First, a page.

Another Chicago Partners in Preservation Project is Complete – Bohemian National Cemetery Water Tower

Posted on: October 28th, 2008 by National Trust for Historic Preservation 2 Comments
Work on the restoration began by replacing the deteriorated decking surrounding the tank, providing the work crew with a stable platform for the roofing replacement and tank repairs.

Work on the restoration began by replacing the deteriorated decking surrounding the tank, providing the work crew with a stable platform for the roofing replacement and tank repairs.

The Bohemian National Cemetery on Chicago’s north side is the final resting place of over 114,000 people, many of Bohemian, Czech and Slavic descent. In addition to an amazing collection of buildings and funerary statuary, the grounds also boast a historic wooden water tank, which was constructed on the grounds in 1898 to draw water from the North Branch of the Chicago River for irrigation of the 122 acres of landscaped property in the Cemetery. Severe deterioration of the roofing and wooden staves of the tank had comprised its ability to draw and hold water, and the damaged platform surrounding the tank made it difficult and dangerous to access it for repairs.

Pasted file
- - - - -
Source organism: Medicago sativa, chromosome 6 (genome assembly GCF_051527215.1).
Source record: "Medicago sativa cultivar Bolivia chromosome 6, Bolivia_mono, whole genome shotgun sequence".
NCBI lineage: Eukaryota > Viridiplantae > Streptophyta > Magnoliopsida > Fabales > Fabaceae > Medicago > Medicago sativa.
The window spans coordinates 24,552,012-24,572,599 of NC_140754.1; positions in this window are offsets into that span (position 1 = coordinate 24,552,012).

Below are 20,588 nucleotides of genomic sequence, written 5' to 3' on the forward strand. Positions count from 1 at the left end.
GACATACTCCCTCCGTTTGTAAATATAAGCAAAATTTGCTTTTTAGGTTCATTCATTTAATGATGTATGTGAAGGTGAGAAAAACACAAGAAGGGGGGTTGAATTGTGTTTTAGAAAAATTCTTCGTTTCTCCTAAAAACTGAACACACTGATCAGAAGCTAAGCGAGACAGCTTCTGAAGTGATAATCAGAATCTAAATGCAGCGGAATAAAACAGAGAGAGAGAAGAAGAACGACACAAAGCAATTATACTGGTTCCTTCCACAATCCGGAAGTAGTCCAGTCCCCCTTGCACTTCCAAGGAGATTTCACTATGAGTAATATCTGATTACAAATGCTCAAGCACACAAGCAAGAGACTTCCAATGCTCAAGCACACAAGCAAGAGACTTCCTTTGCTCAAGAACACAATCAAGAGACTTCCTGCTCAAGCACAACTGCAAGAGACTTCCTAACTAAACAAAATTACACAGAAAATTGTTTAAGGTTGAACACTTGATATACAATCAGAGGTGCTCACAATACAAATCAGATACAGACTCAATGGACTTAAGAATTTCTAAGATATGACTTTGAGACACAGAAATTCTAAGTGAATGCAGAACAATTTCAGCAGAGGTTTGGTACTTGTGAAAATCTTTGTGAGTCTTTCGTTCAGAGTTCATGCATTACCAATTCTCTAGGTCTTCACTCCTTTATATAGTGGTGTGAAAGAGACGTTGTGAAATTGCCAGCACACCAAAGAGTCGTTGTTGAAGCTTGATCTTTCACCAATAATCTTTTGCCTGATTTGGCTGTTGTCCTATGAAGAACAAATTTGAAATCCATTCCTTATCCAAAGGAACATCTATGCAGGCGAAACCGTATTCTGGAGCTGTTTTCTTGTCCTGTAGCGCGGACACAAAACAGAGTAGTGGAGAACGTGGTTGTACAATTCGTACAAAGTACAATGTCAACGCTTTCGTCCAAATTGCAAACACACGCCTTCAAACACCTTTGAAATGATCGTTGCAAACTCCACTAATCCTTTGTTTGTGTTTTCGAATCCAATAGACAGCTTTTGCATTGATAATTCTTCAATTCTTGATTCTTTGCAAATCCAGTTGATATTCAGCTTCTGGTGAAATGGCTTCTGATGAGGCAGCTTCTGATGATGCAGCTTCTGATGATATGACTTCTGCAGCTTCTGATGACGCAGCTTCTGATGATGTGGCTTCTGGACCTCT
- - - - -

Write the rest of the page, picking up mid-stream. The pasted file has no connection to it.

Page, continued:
The restoration was finished earlier this month when the historic signage on the exterior of the tank was repainted in its original colors. (Photo: Bohemian National Cemetery Association)

The restoration was finished earlier this month when the historic signage on the exterior of the tank was repainted in its original colors. (Photo: Bohemian National Cemetery Association)

Earlier this summer Carlson Tank Sales & Service Company -- one of the few surviving companies that still repairs Chicago's hundreds of historic wooden water tanks -- reconstructed the platform to provide safe and secure access. The roofing was replaced and the staves of the wooden tank were repaired.

The final step of repainting the historic signage on the exterior was completed earlier this month, restoring the Bohemian National Cemetery Water Tank to its position of prominence as a neighborhood landmark.

– Christina Morris

Christina Morris is a program officer in the National Trust for Historic Preservation’s Midwest Office.

Learn more about the Partners in Preservation program here.

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National Trust for Historic Preservation

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The National Trust for Historic Preservation, a privately funded non-profit organization, works to save America's historic places.

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2 Responses

  1. Russell D. James, CA

    October 28, 2008

    I have never heard of wooden water tanks. I’ll bet there could be quite a trip throughout whatever part of the U.S. has them (just Chicago?) much like the ones taken to see historic barns or historic covered bridges. How neat!

  2. BARBARA HERRING

    October 28, 2008

    Hi
    I was delighted to see that this water tank had been refurbished. I am a local artist who has become enthralled with the tanks in this city. For the past two years, I have searched for them and rendered them in my paintings. I have done about 30 and found just over 100. Look for this tank in the Bohemian Cemetery to be included in this series.